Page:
To earn the Master's degree, you will complete 30 credits, including a thesis or an oral/written field examination. The only two formal requirements are a course in American literature before 1900 and another in British or Irish literature before 1800. An average grade of at least "B" must be maintained to remain in the program. Full-time students complete the curriculum in two years, taking two or three courses each semester, but you may also pursue your studies on a part-time basis, in which case you may take up to six years to earn the degree.
Your M.A. coursework provides you the opportunity to study in a variety of areas, while the thesis or field exam allows you to develop expertise in a particular field. If you elect to write a thesis, you will give sustained critical attention to an author, theme or small selection of texts. If you pursue the field examination, you will read a list of works compiled in consultation with your advisor that allows you to explore a field of your own definition.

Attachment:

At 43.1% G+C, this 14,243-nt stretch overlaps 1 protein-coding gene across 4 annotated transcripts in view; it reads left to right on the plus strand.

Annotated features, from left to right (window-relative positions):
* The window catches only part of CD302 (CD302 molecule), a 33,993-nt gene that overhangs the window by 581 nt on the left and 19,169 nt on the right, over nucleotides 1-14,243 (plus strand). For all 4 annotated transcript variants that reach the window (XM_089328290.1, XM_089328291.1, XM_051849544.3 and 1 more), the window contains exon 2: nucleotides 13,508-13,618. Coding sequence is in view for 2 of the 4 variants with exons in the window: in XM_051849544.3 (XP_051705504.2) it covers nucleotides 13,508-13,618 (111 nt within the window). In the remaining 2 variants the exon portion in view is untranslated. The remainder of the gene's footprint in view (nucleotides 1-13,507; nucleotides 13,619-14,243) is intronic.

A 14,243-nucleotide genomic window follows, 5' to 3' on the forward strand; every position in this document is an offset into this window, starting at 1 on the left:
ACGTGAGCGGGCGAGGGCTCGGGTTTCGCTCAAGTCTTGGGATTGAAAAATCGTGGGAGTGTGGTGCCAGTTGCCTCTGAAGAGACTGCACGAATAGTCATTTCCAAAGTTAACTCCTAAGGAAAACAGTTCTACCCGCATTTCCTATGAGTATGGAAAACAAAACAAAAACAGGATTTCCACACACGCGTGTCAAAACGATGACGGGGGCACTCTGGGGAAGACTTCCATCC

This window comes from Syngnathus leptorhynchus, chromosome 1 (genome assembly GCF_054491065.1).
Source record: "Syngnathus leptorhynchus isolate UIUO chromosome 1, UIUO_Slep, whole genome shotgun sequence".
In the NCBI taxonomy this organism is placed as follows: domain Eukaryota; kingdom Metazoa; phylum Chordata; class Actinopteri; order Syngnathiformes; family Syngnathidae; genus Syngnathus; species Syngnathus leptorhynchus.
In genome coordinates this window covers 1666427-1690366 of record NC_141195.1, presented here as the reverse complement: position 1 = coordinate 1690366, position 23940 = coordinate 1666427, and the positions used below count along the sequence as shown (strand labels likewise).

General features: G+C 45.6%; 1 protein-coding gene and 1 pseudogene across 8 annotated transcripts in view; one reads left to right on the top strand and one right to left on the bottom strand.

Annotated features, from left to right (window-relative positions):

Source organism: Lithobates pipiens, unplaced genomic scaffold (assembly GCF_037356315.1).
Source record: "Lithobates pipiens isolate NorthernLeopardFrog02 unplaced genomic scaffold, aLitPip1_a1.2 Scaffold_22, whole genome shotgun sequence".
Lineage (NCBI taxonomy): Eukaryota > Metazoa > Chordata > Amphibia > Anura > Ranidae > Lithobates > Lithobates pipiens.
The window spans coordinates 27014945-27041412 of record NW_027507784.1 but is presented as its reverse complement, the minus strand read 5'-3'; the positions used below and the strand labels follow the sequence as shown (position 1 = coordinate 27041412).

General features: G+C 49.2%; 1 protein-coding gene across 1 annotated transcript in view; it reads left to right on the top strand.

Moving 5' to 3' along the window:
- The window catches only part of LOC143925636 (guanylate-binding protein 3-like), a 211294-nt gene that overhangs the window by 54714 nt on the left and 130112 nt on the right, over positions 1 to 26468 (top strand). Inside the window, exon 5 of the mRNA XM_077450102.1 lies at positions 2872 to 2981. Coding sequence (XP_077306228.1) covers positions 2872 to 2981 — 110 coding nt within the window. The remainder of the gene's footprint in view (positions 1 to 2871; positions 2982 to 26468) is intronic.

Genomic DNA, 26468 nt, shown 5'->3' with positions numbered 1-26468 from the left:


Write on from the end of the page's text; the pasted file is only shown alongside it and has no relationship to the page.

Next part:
At all stages, the program is deeply committed to your development as a literary scholar. Before entering the program, you will be is assigned an advisor who can help you plan your course of study. Once you've completed nine credits, you may request an advisor with expertise in your area of interest.